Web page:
Jim Fitzpatrick: Right. That’s right. Before I let you get out of here, I know some of the dealers that are watching right now, the GMs and the sales managers will say, “Well, what do I do, Doctor, with the guy or girl that’s selling me 25 units a month, and yeah, they’re a maven and they’re a pain in the neck to work with, but, man, they get the job done, and I don’t want that person going to any other dealership? I want that productivity in my showroom. I certainly don’t want to be selling against it if they go to one of my competitors. I’ve just never really been able to win them over. Should I get rid of them? Do I keep them?” Because obviously, it’s going to cause a problem, and already has caused a problem in most cases, among the other employees or salespeople.

Dr. Randy Ross: Well, I can guarantee you that if that individual is demonstrating bad behavior, it’s already affecting the morale of the team.

Jim Fitzpatrick: Yeah, it is.

Dr. Randy Ross: But what I always encourage leadership to do is to offer the opportunity, cast the vision clearly, of what kind of an environment, what kind of a culture are we seeking to create here? The key is that everyone has to thrive in and contribute to the improvement of that culture.

Jim Fitzpatrick: Right. Even the star salesperson.

Dr. Randy Ross: Even the star salesperson. Now, oftentimes, what you can do is you can give them additional responsibility. If they can understand the concept of collaboration, they can impart knowledge to the rest of the team. You can incent them, not only on their high productivity, but on what value they bring to the rest of the team in terms of their knowledge, in terms of their skill, in terms of their experience and their background. Let them become a part of the coaching process. But you always extend the invitation. You have a clarion call to culture first. Then you have a culture alignment. You give them the opportunity to be a part of helping craft and shape that. But if their behavior continues to go against the core values that you founded your culture on, then there has to be either a coaching up or a coaching out experience.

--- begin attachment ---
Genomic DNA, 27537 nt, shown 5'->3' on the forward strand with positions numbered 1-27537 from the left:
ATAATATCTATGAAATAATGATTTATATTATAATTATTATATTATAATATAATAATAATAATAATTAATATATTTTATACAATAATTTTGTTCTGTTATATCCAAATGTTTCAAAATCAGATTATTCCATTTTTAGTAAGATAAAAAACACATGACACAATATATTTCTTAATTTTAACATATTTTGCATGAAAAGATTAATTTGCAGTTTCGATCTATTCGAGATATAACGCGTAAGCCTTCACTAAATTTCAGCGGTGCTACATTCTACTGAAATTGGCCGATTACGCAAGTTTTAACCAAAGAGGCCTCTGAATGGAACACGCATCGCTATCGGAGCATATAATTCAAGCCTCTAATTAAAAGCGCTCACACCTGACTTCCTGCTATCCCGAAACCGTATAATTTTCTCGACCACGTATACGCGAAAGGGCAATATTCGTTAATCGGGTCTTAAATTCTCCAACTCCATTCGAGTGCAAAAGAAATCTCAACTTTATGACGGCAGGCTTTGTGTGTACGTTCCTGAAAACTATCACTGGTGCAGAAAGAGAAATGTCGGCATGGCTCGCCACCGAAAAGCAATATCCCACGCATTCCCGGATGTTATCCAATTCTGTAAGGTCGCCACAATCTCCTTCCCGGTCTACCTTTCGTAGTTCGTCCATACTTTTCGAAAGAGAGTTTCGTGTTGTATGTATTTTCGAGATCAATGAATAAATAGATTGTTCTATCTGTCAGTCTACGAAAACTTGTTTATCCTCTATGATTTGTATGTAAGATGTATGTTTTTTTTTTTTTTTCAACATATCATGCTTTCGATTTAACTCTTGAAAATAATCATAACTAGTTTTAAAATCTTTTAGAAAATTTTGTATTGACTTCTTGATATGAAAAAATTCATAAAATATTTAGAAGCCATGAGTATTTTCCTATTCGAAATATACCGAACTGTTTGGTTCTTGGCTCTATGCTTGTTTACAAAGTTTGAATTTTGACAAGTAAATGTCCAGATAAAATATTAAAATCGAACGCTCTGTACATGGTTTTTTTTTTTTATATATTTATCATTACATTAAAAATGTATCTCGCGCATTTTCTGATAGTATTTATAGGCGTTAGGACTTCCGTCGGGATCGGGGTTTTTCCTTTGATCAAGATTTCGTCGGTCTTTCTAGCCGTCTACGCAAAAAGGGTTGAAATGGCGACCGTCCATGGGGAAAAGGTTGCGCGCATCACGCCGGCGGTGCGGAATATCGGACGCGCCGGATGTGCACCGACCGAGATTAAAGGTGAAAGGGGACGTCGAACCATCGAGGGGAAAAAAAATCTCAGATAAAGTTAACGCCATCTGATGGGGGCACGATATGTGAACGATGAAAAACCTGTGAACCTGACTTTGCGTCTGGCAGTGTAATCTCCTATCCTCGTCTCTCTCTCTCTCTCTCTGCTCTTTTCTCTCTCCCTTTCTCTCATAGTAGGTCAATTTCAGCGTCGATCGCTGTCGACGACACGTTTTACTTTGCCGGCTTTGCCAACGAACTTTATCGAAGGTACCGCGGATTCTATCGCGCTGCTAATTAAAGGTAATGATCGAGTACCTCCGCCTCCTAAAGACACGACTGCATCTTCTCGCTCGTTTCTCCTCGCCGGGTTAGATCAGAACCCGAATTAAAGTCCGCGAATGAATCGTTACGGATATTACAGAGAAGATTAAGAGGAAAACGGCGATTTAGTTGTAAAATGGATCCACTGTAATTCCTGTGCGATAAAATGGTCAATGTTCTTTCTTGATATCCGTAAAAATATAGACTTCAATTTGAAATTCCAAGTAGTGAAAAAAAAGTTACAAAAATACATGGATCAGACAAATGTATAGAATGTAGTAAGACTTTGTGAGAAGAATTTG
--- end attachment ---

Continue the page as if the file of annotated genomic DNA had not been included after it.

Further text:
Jim Fitzpatrick: Right. Right. Dr. Randy Ross, founder and CEO of Remarkable! and best-selling author, Relationomics. I love it, great name. For dealers that are watching right now, managers, middle managers, GMs and such, you got to get the book. It’s all in here. For those of you that want to learn more about Randy Ross, just go on and google Dr. Randy Ross. You’re going to see some really cool videos that you’ve done. Thank you for all your contribution here at CBT News. We appreciate it. But highly recommend the book. So thanks very much for joining us.

Dr. Randy Ross: Thanks, Jim.

Jim Fitzpatrick: Thank you.

CBT Automotive Network, the number one most watched network in retail automotive. This has been a JBF Business Media production.

LEAVE A REPLY

Please enter your comment!
Please enter your name here